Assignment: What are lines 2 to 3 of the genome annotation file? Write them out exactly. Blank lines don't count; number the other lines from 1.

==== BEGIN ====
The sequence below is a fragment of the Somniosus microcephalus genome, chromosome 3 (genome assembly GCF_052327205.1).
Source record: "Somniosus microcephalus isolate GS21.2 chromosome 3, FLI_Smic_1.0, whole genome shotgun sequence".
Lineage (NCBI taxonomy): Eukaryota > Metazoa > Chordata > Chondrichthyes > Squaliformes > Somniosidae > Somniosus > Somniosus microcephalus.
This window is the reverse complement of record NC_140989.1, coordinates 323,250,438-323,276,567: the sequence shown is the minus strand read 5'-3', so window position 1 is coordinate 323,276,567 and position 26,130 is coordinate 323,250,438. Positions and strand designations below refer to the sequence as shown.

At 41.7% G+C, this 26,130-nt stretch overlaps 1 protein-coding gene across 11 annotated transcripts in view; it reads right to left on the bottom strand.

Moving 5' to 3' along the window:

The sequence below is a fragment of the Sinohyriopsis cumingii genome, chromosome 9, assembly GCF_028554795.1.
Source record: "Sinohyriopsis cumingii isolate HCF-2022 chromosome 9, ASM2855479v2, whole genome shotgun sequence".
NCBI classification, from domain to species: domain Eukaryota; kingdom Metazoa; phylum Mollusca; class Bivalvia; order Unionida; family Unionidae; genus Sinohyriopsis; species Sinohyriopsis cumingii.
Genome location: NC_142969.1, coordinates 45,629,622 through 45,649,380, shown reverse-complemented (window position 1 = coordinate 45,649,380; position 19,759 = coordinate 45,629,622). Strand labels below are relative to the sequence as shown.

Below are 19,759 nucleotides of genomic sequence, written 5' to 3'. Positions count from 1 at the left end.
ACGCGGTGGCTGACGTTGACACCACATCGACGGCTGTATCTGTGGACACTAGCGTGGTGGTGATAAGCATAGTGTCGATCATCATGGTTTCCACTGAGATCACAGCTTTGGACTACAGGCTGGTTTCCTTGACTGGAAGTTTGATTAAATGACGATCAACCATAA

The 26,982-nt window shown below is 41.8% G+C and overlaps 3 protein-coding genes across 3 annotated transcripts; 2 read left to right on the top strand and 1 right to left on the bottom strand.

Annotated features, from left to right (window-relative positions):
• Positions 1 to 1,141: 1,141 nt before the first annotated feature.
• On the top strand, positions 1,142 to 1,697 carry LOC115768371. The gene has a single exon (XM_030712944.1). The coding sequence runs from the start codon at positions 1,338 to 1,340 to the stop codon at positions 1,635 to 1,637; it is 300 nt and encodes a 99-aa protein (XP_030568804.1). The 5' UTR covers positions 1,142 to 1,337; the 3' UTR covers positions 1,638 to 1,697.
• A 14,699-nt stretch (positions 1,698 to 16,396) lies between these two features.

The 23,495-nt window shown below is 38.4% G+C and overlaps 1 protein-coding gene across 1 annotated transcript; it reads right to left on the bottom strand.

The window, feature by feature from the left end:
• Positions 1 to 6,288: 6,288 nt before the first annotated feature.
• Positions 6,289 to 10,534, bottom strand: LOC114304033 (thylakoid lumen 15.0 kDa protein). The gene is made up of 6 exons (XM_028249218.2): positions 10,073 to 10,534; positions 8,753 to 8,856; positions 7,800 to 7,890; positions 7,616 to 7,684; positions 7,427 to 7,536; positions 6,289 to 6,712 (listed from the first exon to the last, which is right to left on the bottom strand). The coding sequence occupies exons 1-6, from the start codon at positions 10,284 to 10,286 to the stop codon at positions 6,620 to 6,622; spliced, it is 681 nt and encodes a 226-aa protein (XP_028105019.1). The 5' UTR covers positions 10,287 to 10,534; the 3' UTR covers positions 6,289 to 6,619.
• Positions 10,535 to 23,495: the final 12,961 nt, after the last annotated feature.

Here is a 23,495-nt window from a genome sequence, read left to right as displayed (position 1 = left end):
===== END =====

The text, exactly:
Source record: "Somniosus microcephalus isolate GS21.2 chromosome 3, FLI_Smic_1.0, whole genome shotgun sequence".
Lineage (NCBI taxonomy): Eukaryota > Metazoa > Chordata > Chondrichthyes > Squaliformes > Somniosidae > Somniosus > Somniosus microcephalus.